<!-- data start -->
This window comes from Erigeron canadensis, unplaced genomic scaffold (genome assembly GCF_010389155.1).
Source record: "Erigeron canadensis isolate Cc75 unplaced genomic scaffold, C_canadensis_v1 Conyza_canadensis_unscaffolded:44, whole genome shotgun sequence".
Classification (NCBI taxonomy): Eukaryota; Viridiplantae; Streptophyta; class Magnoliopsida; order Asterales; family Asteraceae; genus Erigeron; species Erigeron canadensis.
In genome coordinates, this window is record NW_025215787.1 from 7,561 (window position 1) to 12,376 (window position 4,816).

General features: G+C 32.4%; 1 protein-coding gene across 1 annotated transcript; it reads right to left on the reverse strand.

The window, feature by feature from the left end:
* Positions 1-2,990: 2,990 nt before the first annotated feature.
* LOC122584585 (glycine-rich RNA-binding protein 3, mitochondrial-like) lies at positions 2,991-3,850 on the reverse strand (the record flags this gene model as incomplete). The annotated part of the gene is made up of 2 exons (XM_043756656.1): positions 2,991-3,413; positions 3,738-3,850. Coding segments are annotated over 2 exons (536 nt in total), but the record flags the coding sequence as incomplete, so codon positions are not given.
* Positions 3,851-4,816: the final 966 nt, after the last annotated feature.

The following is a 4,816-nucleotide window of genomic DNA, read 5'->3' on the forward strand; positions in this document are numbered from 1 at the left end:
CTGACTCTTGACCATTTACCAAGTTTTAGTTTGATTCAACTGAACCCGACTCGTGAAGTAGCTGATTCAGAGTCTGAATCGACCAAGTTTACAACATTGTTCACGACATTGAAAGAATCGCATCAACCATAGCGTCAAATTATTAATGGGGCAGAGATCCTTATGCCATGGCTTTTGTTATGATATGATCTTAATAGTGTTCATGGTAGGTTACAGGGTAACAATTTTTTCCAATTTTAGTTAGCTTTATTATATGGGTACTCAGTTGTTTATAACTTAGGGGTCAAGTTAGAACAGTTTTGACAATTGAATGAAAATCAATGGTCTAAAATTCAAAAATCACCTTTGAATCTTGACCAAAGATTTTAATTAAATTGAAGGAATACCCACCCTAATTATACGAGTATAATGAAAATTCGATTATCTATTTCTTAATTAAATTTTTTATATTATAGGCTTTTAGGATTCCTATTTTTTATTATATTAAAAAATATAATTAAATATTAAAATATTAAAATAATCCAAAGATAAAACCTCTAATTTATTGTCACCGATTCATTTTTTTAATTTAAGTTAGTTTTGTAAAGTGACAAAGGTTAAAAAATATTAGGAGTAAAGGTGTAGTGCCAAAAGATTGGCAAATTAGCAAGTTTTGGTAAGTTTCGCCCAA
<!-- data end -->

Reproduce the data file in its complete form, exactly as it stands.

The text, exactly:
This window comes from Erigeron canadensis, unplaced genomic scaffold (genome assembly GCF_010389155.1).
Source record: "Erigeron canadensis isolate Cc75 unplaced genomic scaffold, C_canadensis_v1 Conyza_canadensis_unscaffolded:44, whole genome shotgun sequence".
Classification (NCBI taxonomy): Eukaryota; Viridiplantae; Streptophyta; class Magnoliopsida; order Asterales; family Asteraceae; genus Erigeron; species Erigeron canadensis.
In genome coordinates, this window is record NW_025215787.1 from 7,561 (window position 1) to 12,376 (window position 4,816).

General features: G+C 32.4%; 1 protein-coding gene across 1 annotated transcript; it reads right to left on the reverse strand.

The window, feature by feature from the left end:
* Positions 1-2,990: 2,990 nt before the first annotated feature.
* LOC122584585 (glycine-rich RNA-binding protein 3, mitochondrial-like) lies at positions 2,991-3,850 on the reverse strand (the record flags this gene model as incomplete). The annotated part of the gene is made up of 2 exons (XM_043756656.1): positions 2,991-3,413; positions 3,738-3,850. Coding segments are annotated over 2 exons (536 nt in total), but the record flags the coding sequence as incomplete, so codon positions are not given.
* Positions 3,851-4,816: the final 966 nt, after the last annotated feature.

The following is a 4,816-nucleotide window of genomic DNA, read 5'->3' on the forward strand; positions in this document are numbered from 1 at the left end:
CTGACTCTTGACCATTTACCAAGTTTTAGTTTGATTCAACTGAACCCGACTCGTGAAGTAGCTGATTCAGAGTCTGAATCGACCAAGTTTACAACATTGTTCACGACATTGAAAGAATCGCATCAACCATAGCGTCAAATTATTAATGGGGCAGAGATCCTTATGCCATGGCTTTTGTTATGATATGATCTTAATAGTGTTCATGGTAGGTTACAGGGTAACAATTTTTTCCAATTTTAGTTAGCTTTATTATATGGGTACTCAGTTGTTTATAACTTAGGGGTCAAGTTAGAACAGTTTTGACAATTGAATGAAAATCAATGGTCTAAAATTCAAAAATCACCTTTGAATCTTGACCAAAGATTTTAATTAAATTGAAGGAATACCCACCCTAATTATACGAGTATAATGAAAATTCGATTATCTATTTCTTAATTAAATTTTTTATATTATAGGCTTTTAGGATTCCTATTTTTTATTATATTAAAAAATATAATTAAATATTAAAATATTAAAATAATCCAAAGATAAAACCTCTAATTTATTGTCACCGATTCATTTTTTTAATTTAAGTTAGTTTTGTAAAGTGACAAAGGTTAAAAAATATTAGGAGTAAAGGTGTAGTGCCAAAAGATTGGCAAATTAGCAAGTTTTGGTAAGTTTCGCCCAA